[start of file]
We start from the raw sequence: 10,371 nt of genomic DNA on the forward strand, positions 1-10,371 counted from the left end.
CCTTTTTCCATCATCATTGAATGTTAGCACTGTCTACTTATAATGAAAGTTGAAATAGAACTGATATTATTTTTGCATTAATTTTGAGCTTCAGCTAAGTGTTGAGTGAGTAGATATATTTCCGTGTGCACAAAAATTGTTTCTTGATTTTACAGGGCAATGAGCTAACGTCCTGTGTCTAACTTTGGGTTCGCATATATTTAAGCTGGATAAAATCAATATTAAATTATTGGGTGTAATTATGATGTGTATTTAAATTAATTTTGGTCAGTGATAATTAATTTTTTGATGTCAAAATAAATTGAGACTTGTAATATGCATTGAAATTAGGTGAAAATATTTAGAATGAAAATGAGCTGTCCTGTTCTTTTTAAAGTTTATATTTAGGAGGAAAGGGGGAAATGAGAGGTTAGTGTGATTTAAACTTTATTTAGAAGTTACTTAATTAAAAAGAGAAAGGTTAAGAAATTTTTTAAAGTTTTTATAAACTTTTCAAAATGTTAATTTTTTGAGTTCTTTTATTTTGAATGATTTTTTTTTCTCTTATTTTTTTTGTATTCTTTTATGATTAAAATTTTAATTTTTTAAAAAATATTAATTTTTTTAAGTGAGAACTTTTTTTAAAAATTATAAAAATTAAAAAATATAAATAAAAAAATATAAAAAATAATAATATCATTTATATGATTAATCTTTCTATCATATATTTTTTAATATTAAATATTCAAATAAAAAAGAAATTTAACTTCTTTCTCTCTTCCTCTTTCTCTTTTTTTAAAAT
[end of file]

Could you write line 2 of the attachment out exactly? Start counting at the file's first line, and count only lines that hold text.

CCTTTTTCCATCATCATTGAATGTTAGCACTGTCTACTTATAATGAAAGTTGAAATAGAACTGATATTATTTTTGCATTAATTTTGAGCTTCAGCTAAGTGTTGAGTGAGTAGATATATTTCCGTGTGCACAAAAATTGTTTCTTGATTTTACAGGGCAATGAGCTAACGTCCTGTGTCTAACTTTGGGTTCGCATATATTTAAGCTGGATAAAATCAATATTAAATTATTGGGTGTAATTATGATGTGTATTTAAATTAATTTTGGTCAGTGATAATTAATTTTTTGATGTCAAAATAAATTGAGACTTGTAATATGCATTGAAATTAGGTGAAAATATTTAGAATGAAAATGAGCTGTCCTGTTCTTTTTAAAGTTTATATTTAGGAGGAAAGGGGGAAATGAGAGGTTAGTGTGATTTAAACTTTATTTAGAAGTTACTTAATTAAAAAGAGAAAGGTTAAGAAATTTTTTAAAGTTTTTATAAACTTTTCAAAATGTTAATTTTTTGAGTTCTTTTATTTTGAATGATTTTTTTTTCTCTTATTTTTTTTGTATTCTTTTATGATTAAAATTTTAATTTTTTAAAAAATATTAATTTTTTTAAGTGAGAACTTTTTTTAAAAATTATAAAAATTAAAAAATATAAATAAAAAAATATAAAAAATAATAATATCATTTATATGATTAATCTTTCTATCATATATTTTTTAATATTAAATATTCAAATAAAAAAGAAATTTAACTTCTTTCTCTCTTCCTCTTTCTCTTTTTTTAAAAT